A study has confirmed that regular Pap tests can help to save a woman's life because it is able to detect cervical. Cancer diagnosed by Pap smeears were 92% curable, while those diagnosed by the symptoms alone were only 66% curable. Even women who had symptoms when they went for the regular screening had a higher chance of recovery, when compared to women who had missed the test before the diagnosis. According to a study, more than 75% of women who died from cervical cancer did not have the test during the recommended time frame.
In this study 1,230 women diagnosed with cervical cancer between the years 1999 and 2001 were recruited. They were screened by Pap smears, or with the help of symptoms. Some of the common symptoms of cervical cancer include abnormal vaginal bleeding, pain during sex, abnormal discharge tinged with blood between periods or after menopause. The study results are published in the journal, BMJ.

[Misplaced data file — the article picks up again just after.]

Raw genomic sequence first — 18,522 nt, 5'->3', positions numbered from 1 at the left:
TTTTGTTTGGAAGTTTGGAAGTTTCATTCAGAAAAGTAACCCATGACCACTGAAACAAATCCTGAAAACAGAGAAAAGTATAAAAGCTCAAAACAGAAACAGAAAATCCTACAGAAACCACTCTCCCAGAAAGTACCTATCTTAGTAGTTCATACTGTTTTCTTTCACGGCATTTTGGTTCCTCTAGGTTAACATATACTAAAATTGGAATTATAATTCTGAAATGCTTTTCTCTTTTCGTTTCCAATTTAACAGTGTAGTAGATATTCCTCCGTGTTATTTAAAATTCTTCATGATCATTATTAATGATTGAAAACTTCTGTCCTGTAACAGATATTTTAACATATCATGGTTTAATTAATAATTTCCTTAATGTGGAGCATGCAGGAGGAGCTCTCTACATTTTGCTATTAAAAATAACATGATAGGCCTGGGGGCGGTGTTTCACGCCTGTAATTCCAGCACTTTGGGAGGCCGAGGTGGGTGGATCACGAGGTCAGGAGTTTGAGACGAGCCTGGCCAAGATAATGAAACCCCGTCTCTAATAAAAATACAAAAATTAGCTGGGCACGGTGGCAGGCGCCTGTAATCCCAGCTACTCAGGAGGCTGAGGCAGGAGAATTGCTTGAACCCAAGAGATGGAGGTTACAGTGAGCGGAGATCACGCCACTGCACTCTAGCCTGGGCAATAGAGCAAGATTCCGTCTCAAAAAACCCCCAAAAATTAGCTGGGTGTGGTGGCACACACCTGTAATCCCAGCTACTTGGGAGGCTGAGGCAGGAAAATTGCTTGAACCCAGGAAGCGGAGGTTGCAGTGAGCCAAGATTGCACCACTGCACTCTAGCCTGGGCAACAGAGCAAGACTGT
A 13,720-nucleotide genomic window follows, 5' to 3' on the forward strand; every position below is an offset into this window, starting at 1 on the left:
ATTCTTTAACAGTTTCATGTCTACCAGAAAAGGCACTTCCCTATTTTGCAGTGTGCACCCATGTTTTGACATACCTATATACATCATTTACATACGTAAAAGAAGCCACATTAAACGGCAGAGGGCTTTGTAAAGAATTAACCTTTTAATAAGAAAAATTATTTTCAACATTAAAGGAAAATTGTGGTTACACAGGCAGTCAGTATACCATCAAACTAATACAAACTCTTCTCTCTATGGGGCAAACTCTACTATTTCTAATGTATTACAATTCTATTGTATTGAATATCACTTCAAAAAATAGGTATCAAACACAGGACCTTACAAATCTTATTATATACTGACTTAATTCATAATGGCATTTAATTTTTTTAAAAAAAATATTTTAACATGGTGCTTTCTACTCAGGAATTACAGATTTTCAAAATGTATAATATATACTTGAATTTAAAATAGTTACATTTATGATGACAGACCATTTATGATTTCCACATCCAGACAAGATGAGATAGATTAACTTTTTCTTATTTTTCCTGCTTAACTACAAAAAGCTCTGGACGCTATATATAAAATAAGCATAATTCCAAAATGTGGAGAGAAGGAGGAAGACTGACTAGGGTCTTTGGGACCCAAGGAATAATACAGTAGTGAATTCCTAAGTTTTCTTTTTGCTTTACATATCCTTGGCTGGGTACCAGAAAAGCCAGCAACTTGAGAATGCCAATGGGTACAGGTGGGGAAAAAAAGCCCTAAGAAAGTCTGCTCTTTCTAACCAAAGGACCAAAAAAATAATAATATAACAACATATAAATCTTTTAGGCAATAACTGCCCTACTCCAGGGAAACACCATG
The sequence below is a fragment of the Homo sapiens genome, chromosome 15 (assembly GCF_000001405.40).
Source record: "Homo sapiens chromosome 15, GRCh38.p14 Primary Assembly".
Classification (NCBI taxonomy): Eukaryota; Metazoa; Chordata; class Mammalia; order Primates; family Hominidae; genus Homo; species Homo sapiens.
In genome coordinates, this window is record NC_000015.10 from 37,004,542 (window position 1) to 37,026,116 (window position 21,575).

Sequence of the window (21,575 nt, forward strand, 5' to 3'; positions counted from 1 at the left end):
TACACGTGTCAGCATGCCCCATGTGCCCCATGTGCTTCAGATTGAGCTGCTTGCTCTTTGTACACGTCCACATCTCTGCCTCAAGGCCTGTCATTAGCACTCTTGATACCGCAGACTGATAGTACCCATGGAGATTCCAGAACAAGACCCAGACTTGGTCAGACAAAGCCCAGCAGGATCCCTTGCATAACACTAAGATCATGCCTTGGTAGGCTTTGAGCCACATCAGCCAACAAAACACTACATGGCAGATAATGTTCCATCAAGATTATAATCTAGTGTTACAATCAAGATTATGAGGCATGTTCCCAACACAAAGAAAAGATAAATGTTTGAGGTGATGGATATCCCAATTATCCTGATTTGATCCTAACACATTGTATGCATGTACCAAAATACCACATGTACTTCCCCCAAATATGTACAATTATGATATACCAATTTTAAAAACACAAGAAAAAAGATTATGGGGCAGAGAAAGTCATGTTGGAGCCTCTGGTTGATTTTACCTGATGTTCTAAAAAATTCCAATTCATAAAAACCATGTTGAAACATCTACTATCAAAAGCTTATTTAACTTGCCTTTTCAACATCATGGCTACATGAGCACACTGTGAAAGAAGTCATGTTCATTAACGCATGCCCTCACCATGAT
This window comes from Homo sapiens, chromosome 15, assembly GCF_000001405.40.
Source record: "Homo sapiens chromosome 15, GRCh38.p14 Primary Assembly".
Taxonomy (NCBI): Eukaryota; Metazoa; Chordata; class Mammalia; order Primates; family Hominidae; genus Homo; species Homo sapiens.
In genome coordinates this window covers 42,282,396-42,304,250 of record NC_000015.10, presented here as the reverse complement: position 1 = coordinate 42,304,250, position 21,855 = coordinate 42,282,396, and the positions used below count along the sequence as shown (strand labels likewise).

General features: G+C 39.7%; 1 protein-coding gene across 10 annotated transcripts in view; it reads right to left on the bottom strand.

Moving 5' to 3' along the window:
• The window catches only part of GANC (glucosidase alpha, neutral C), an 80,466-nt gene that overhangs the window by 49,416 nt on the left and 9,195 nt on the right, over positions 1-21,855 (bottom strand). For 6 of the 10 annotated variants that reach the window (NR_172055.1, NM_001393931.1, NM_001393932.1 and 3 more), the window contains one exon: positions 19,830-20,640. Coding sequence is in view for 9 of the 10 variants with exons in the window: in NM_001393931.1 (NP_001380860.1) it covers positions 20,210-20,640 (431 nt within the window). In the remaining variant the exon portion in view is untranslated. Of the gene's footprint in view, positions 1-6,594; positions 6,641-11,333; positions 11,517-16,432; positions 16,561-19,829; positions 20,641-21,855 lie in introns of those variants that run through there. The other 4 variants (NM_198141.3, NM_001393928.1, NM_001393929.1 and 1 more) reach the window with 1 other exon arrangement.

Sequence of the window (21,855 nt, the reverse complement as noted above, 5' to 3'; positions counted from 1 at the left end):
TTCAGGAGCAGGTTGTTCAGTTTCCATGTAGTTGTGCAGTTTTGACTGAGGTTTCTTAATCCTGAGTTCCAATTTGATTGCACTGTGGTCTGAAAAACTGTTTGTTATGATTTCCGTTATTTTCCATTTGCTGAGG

Researchers concluded that Pap smears help to diagnose the cancer at an early and more treatable stage. According to the American Cancer Society report in 2012, there will be 12,710 new cases of cervical cancer, and about 4,220 women will die from this cancer.
In a Pap test, the doctor scrapes a few cells from the cervix and analyzes them to check for potentially cancerous and precancerous changes in them. The American Cancer Society recommends that all women should start getting regular Pap smears done by the time they turn 21-years-old, or three years after they have vaginal intercourse.